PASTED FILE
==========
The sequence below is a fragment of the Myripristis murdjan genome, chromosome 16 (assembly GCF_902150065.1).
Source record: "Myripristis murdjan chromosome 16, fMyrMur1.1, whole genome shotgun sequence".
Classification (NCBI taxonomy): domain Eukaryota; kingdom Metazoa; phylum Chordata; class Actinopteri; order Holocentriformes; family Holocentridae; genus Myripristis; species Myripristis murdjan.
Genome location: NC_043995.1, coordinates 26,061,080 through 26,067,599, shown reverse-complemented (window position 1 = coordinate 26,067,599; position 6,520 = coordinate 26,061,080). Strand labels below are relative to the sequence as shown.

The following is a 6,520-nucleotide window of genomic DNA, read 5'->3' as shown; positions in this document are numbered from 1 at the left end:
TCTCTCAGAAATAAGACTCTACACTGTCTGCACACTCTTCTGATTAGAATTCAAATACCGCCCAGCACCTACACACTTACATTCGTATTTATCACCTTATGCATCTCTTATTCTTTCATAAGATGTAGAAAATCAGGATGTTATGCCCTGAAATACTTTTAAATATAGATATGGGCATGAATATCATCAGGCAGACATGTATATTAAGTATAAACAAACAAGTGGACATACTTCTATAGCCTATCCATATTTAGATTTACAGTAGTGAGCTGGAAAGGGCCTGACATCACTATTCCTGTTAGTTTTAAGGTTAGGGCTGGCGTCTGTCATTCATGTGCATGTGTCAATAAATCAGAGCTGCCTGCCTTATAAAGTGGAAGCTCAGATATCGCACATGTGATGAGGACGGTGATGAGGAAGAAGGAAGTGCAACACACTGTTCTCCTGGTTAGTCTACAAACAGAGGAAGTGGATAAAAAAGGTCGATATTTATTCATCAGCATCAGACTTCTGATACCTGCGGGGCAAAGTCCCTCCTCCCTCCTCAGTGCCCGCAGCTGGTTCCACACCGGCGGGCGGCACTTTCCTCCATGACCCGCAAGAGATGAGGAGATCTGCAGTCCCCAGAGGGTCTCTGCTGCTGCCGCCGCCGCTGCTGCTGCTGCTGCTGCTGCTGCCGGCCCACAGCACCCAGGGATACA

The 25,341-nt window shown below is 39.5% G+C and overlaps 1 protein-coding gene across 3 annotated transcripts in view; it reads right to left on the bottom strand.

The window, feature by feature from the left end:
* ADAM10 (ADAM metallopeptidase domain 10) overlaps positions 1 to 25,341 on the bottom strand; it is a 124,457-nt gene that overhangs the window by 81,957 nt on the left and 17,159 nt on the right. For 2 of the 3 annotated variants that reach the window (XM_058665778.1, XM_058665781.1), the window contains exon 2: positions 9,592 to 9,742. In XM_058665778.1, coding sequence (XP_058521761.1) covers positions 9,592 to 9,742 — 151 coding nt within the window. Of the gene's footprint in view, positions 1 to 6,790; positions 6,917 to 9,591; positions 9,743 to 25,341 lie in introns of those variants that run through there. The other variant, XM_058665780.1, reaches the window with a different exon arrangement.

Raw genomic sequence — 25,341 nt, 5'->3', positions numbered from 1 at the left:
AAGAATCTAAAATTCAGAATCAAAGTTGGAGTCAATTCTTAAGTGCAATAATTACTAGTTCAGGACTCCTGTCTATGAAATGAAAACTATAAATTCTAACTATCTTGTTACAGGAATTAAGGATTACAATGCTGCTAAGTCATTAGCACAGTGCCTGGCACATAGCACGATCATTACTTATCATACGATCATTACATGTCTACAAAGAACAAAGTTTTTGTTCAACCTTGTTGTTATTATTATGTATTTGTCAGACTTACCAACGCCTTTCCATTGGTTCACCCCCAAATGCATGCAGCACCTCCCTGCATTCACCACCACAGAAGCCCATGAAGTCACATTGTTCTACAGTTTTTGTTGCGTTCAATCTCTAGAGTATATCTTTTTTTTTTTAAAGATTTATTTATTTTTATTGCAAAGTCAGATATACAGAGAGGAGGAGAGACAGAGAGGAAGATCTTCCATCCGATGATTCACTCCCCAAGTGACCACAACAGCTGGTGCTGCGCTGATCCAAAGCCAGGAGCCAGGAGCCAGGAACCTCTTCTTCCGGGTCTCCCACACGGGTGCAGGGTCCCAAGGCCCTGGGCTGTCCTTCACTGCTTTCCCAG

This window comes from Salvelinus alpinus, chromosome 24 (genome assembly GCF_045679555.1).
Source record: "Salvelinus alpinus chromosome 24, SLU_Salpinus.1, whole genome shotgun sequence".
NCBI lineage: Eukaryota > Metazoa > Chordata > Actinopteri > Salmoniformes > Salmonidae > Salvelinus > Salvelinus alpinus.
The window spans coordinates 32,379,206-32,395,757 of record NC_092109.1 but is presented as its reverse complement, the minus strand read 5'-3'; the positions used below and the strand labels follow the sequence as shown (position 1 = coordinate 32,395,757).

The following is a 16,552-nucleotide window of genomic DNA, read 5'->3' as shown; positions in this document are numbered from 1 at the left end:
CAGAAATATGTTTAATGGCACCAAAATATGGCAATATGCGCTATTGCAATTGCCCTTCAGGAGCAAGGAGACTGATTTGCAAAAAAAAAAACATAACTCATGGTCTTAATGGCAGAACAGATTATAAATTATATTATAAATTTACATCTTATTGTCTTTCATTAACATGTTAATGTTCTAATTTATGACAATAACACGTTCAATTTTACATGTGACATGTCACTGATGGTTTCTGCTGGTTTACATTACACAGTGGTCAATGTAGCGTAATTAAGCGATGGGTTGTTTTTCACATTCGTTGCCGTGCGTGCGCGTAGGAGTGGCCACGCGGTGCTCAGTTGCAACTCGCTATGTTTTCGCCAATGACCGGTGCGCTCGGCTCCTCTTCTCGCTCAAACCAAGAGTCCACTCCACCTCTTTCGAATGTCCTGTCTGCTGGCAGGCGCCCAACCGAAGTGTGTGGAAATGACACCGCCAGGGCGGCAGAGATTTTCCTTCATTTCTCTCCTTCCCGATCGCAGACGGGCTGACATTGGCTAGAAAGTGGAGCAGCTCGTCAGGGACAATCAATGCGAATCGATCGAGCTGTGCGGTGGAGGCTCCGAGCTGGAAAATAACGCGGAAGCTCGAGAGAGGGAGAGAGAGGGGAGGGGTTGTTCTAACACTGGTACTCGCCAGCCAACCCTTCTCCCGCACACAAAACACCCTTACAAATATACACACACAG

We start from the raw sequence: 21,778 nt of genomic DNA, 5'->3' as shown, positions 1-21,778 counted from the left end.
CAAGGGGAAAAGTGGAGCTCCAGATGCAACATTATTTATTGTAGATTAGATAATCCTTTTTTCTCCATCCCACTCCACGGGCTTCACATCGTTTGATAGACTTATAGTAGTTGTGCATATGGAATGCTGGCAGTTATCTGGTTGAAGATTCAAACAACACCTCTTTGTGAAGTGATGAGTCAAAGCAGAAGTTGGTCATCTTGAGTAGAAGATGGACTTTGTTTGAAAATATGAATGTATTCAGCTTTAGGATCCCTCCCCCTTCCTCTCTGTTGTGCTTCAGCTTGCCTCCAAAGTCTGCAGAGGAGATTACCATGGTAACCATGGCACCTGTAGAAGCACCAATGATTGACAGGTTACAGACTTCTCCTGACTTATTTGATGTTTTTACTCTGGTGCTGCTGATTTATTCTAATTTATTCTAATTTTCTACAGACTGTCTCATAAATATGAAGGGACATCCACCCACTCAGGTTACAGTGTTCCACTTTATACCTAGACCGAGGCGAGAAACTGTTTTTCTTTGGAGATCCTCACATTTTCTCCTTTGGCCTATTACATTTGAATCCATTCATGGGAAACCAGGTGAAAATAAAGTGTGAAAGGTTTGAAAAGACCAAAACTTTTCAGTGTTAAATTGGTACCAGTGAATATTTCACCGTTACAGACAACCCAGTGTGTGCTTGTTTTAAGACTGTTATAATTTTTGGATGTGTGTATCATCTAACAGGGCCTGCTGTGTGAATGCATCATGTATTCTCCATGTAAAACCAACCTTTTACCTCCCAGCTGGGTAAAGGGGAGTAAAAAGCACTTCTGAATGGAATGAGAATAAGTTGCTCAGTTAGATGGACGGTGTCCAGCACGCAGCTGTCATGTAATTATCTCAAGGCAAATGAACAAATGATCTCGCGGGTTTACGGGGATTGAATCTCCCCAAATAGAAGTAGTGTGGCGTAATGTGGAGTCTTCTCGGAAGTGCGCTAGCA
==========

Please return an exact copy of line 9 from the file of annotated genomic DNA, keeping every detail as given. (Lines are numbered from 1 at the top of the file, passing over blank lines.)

* ADAM10 (ADAM metallopeptidase domain 10) overlaps positions 1 to 25,341 on the bottom strand; it is a 124,457-nt gene that overhangs the window by 81,957 nt on the left and 17,159 nt on the right. For 2 of the 3 annotated variants that reach the window (XM_058665778.1, XM_058665781.1), the window contains exon 2: positions 9,592 to 9,742. In XM_058665778.1, coding sequence (XP_058521761.1) covers positions 9,592 to 9,742 — 151 coding nt within the window. Of the gene's footprint in view, positions 1 to 6,790; positions 6,917 to 9,591; positions 9,743 to 25,341 lie in introns of those variants that run through there. The other variant, XM_058665780.1, reaches the window with a different exon arrangement.